Gallery

Health Updates 29 June 2011

  • Senators Lieberman and Coburn propose raising Medicare age and premiums: “The plan the two men outlined includes a gradual increase over the next five years in the monthly premium that seniors pay for doctor and other non-hospital services.  Aides said it would translate into a monthly increase of $15 to $20 initially.  The age of eligibility would rise gradually from 65 to 67.” (Associated Press)
  • Radiation required after mastectomy for advanced cancer but often gets skipped: “There are two potential problems when doctors don’t follow guidelines, the authors wrote.  One is that patients don’t get evidence-based treatment.  Second, patients may instead get ineffective treatments or tests instead.” (Booster Shots)
  • Lessons from exercising in the heat: “Use your head when exercising in the heat.  That is the overt message of a series of recent studies showing that cooling the neck before exercise in hot, humid conditions can improve athletic performance.  But the research also raises this provocative issue: Even if you can exercise harder in the heat, is it really a good idea to do so?”  The answer depends on your fitness goals.  Recreational athletes should focus on staying healthy, and begin to get used to heat and humidity changes slowly, taking a week or more to acclimate.  Competitive athletes can use other tricks and techniques, including a cooling collar, to fool the brain into thinking the body is cooler than it actually is, but should be careful: “…that cold slap to the neck [when using a neck cooling collar] has been known to cause an ice-cream headache”! (NY Times)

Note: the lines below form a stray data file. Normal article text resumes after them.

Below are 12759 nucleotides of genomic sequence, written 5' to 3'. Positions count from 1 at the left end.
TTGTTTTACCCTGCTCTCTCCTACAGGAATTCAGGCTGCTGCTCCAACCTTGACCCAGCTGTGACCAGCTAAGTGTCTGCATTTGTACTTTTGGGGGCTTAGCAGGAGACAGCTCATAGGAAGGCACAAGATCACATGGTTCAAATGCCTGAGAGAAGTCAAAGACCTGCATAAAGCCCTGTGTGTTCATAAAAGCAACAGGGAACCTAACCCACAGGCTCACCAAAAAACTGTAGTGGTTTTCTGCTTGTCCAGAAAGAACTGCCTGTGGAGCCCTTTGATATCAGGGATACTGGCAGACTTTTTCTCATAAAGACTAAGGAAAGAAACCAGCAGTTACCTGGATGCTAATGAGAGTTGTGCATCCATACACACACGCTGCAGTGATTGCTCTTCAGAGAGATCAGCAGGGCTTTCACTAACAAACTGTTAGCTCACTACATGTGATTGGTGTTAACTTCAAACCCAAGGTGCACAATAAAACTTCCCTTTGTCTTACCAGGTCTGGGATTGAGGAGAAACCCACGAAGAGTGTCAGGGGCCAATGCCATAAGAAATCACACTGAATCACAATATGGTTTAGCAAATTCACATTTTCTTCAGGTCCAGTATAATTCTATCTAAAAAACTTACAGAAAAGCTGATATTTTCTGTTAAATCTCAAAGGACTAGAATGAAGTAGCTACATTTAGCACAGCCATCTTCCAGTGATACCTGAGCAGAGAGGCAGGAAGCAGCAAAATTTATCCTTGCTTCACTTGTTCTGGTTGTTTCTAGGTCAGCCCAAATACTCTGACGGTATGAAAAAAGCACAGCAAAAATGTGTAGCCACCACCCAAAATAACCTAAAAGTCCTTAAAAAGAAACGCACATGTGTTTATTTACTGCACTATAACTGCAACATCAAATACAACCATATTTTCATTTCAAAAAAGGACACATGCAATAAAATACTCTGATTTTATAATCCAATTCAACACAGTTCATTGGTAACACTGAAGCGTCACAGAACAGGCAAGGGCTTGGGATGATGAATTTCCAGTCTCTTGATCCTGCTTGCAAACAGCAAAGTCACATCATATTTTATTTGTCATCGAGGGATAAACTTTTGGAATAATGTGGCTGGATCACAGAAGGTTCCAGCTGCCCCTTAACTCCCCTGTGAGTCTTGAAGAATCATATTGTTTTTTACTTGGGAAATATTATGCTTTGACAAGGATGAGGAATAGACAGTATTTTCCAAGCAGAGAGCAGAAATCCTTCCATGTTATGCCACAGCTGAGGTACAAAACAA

• Cattle Plague‘ officially declared as eradicated: “The ‘cattle plague’ known as rinderpest has been eradicated, the only other disease besides smallpox to achieve the gone-for-good status.  Though the disease is obscure to Americans, the measles relative has been responsible for mass cattle deaths, and thus mass human starvation, many times in history, including famines beginning in the late 1800’s in sub-Saharan Africa.” (LA Times)
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